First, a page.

Advanced synthetic materials used for body armor and helmets of Russian Ratnik-3 combat gear.
Advanced synthetic materials will both protect troops and slash the weight of the body armor and helmets to be used as part of the Ratnik-3
future soldier combat system, according to the Izvestia daily. The Russian Defense Ministry and Rostec Corporation intend to start making body armor, accoutrements and uniforms out of unique super-lightweight and strong materials designed for use as part of the third-generation advanced soldier combat system tentatively known as Ratnik-3, which research has begun earlier this year.
Russian trrops with Ratnik individual combat gear
The advanced research program was officially launched in January 2016. It is an in-depth pilot research designed to devise a concept of the third-generation soldier system. One of the key lines of research is the development and production of sophisticated materials, a Defense Ministry official close to the program says. In particular, a decision was made to introduce new-generation aramid fibers for making uniforms and accoutrement elements and to make body armor and helmets out of ceramic
armor based on boron carbide
The results of the research will be used in both the future third-generation soldier system and the elements of the recently developed Ratnik-2.
The advanced materials are believed to be able to slash the weight of other gear as well without affecting its strength, the Defense Ministry official says. While the current body armor, including the groin, forearm and neck protectors, weighs around 15 kg
, the development work in progress is expected to gradually reduce the weight by 20-30%
Aramid fibers are synthetic polyamides, which chemical and physical microstructure affords them unique thermal stability, i.e. the ability to retain their chemical and physical properties despite an increase in temperature. The best-known aramid fibers are Kevlar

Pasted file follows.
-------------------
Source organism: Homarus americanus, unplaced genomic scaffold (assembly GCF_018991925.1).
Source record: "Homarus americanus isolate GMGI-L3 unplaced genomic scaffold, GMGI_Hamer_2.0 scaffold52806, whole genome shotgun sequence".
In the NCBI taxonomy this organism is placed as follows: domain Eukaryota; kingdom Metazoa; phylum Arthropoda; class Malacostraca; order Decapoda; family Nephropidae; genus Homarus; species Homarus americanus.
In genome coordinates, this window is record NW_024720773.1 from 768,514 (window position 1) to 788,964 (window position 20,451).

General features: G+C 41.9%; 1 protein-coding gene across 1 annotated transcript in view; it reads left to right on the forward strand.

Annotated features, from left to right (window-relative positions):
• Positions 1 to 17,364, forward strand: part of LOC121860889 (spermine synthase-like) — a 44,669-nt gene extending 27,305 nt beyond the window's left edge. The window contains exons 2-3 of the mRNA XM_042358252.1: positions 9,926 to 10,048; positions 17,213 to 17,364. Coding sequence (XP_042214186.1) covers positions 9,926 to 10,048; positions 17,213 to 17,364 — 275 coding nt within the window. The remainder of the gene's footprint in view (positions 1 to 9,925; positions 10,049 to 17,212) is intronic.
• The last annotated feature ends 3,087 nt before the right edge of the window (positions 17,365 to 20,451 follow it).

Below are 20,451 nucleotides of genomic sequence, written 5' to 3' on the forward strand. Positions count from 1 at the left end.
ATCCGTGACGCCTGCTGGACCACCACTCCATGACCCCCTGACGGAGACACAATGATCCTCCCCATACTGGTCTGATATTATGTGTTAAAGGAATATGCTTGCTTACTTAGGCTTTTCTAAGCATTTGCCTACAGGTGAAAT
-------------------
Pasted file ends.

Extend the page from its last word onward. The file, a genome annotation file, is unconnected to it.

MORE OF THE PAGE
that have been used for making clothes resistant to 250-700°C
for over 30 years now. Russian manufacturers use the domestically developed Ruslan aramid fiber.
The advanced research has proven that the Russian is unable to meet some of the requirements. The Rusar-S fiber
has been recognized as promising. It is made by means of dry and wet spinning, which enables the products to retain their properties for 15-20 years, a Defense Ministry official participating in the program says. Although the aramid fiber has been called promising, its current output is sufficient for experimental purposes only. Therefore, the feasibility of its mass production in Russia is being studied now.
Another promising material, which the Defense Ministry plans to use as part of body armor inserts and helmets, is boron carbide - black crystals resulting from fusing boron and carbon.
Currently, foreign protective kit manufacturers use aluminum oxide, silicon carbide and boron carbide to make inserts. Aluminum oxide
inserts, which price averages $250
, are considered to be the lightest and cheapest ones. At the same time, a similar boron carbide
product is 20-30%
lighter but costs at least $500
due to the complicated manufacturing methods involving chemical reduction.
Until recently, boron carbide has not been produced in Russia. However, the B-Force
companies have started its experimental production, the Defense Ministry official told the Izvestia daily.